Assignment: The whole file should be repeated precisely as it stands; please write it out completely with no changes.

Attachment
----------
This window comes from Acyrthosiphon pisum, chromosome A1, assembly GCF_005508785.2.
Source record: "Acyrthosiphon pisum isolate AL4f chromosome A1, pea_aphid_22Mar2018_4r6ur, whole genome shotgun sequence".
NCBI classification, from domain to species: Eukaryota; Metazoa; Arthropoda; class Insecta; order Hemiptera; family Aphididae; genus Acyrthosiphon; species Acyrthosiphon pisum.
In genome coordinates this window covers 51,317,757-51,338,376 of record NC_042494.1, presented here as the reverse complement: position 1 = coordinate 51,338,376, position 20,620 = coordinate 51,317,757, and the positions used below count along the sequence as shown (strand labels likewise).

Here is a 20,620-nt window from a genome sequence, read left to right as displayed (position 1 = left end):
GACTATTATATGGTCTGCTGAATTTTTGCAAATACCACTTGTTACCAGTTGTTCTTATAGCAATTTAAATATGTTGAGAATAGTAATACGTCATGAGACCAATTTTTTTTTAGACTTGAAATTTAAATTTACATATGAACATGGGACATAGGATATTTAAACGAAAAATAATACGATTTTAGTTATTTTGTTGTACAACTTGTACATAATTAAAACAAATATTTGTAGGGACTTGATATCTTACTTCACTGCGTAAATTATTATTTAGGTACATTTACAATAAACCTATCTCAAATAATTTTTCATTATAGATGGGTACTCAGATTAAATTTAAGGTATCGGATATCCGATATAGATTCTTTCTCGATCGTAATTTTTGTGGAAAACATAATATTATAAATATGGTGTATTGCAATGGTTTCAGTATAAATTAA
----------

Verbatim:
This window comes from Acyrthosiphon pisum, chromosome A1, assembly GCF_005508785.2.
Source record: "Acyrthosiphon pisum isolate AL4f chromosome A1, pea_aphid_22Mar2018_4r6ur, whole genome shotgun sequence".
NCBI classification, from domain to species: Eukaryota; Metazoa; Arthropoda; class Insecta; order Hemiptera; family Aphididae; genus Acyrthosiphon; species Acyrthosiphon pisum.
In genome coordinates this window covers 51,317,757-51,338,376 of record NC_042494.1, presented here as the reverse complement: position 1 = coordinate 51,338,376, position 20,620 = coordinate 51,317,757, and the positions used below count along the sequence as shown (strand labels likewise).

Here is a 20,620-nt window from a genome sequence, read left to right as displayed (position 1 = left end):
GACTATTATATGGTCTGCTGAATTTTTGCAAATACCACTTGTTACCAGTTGTTCTTATAGCAATTTAAATATGTTGAGAATAGTAATACGTCATGAGACCAATTTTTTTTTAGACTTGAAATTTAAATTTACATATGAACATGGGACATAGGATATTTAAACGAAAAATAATACGATTTTAGTTATTTTGTTGTACAACTTGTACATAATTAAAACAAATATTTGTAGGGACTTGATATCTTACTTCACTGCGTAAATTATTATTTAGGTACATTTACAATAAACCTATCTCAAATAATTTTTCATTATAGATGGGTACTCAGATTAAATTTAAGGTATCGGATATCCGATATAGATTCTTTCTCGATCGTAATTTTTGTGGAAAACATAATATTATAAATATGGTGTATTGCAATGGTTTCAGTATAAATTAA